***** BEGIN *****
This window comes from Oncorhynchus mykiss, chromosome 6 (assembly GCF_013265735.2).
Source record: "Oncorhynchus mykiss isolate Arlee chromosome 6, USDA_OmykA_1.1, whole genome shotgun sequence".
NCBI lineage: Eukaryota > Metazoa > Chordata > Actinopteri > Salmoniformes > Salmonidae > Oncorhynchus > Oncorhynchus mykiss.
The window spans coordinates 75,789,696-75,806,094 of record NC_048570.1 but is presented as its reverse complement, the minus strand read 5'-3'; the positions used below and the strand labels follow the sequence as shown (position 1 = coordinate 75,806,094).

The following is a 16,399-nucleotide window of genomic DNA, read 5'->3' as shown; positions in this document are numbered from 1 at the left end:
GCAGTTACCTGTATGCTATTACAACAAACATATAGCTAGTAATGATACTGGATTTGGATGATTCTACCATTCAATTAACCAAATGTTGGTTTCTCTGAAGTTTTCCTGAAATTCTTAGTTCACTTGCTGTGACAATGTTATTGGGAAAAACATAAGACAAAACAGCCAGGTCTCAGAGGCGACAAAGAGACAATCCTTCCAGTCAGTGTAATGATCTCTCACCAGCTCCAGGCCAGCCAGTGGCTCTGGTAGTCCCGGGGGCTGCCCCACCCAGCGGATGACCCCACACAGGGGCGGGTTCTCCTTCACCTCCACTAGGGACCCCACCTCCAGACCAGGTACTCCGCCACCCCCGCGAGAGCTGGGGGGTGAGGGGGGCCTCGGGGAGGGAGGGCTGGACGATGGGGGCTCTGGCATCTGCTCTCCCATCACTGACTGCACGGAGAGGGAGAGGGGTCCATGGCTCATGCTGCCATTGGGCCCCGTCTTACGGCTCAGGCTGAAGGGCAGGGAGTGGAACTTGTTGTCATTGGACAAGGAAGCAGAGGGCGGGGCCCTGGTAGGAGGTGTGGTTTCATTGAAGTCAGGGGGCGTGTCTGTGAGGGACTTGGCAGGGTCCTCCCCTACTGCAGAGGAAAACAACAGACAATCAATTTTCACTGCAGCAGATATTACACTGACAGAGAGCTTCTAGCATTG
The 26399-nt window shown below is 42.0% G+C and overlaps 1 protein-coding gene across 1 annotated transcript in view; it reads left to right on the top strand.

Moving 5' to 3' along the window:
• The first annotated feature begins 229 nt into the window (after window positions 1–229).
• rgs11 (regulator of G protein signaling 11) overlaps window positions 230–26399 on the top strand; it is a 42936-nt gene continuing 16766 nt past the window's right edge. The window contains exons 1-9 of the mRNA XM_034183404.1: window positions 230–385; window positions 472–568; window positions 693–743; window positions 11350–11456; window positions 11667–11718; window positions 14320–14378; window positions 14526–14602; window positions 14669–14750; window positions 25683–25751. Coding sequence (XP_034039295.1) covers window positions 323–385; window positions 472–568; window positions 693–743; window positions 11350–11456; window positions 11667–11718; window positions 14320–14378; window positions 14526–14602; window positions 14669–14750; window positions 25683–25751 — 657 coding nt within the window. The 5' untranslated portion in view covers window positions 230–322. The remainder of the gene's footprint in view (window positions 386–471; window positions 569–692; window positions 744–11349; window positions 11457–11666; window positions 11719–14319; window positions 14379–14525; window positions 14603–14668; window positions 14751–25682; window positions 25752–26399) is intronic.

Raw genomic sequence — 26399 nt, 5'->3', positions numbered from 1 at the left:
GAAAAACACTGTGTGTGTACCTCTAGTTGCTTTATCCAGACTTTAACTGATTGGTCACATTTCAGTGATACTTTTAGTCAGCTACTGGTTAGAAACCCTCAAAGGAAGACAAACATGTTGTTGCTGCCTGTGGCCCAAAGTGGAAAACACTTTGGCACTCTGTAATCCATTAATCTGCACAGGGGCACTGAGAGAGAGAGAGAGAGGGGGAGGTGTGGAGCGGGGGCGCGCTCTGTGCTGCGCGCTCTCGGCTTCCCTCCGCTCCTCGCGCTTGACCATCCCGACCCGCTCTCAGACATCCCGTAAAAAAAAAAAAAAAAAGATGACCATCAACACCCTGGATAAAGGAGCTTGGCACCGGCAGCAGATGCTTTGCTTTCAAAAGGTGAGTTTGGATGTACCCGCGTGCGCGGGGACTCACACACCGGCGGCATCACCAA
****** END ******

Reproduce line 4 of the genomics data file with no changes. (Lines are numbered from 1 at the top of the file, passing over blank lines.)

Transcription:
The window spans coordinates 75,789,696-75,806,094 of record NC_048570.1 but is presented as its reverse complement, the minus strand read 5'-3'; the positions used below and the strand labels follow the sequence as shown (position 1 = coordinate 75,806,094).